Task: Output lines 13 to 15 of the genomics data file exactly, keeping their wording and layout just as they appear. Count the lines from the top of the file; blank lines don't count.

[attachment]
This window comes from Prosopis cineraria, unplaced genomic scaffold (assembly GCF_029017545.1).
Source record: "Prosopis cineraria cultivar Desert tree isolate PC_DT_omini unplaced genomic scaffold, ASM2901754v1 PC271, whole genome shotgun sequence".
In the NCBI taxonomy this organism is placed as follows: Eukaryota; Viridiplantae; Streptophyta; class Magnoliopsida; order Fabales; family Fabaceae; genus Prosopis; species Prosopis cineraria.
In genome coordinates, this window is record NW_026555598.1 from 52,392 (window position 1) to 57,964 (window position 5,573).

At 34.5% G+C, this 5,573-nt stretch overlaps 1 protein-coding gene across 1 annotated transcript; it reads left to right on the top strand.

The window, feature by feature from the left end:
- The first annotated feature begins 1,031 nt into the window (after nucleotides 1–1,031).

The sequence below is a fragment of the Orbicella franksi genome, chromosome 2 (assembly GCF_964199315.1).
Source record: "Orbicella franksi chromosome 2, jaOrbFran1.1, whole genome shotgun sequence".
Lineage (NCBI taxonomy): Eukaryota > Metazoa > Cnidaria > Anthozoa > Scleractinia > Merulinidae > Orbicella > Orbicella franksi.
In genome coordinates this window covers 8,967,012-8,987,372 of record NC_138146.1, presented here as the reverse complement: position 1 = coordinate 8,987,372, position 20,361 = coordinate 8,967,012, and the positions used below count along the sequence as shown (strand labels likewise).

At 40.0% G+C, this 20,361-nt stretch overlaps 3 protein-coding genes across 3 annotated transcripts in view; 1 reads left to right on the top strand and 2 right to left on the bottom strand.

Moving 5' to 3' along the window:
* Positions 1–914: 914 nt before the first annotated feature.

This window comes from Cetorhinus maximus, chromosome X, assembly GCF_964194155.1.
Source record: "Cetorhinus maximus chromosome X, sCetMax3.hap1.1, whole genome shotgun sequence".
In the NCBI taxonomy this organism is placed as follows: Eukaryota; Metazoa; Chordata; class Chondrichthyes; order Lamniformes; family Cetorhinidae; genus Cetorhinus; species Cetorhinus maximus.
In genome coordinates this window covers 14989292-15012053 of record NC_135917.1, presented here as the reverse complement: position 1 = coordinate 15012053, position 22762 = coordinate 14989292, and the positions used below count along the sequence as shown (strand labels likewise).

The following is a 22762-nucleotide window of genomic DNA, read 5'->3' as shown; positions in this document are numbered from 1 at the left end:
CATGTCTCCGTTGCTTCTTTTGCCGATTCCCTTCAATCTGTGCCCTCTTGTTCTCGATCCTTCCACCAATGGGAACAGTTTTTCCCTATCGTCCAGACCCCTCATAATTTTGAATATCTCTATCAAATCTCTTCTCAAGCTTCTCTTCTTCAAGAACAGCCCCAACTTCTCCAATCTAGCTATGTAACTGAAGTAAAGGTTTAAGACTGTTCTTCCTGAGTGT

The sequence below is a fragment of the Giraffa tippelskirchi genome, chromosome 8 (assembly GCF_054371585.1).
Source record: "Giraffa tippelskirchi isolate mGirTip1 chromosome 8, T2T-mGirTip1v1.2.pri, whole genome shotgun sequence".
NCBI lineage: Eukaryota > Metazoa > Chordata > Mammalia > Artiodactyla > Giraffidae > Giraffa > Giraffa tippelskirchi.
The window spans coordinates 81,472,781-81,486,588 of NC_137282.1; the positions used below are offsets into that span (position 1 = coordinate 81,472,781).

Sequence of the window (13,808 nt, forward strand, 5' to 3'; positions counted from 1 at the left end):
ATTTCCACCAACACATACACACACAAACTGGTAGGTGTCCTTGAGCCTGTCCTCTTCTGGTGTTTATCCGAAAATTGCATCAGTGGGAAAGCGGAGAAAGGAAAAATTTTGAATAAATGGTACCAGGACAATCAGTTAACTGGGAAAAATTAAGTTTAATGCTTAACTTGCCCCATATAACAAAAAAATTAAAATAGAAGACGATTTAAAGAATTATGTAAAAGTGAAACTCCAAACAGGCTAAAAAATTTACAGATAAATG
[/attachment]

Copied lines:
Moving 5' to 3' along the window:
* Positions 1–914: 914 nt before the first annotated feature.

This window comes from Cetorhinus maximus, chromosome X, assembly GCF_964194155.1.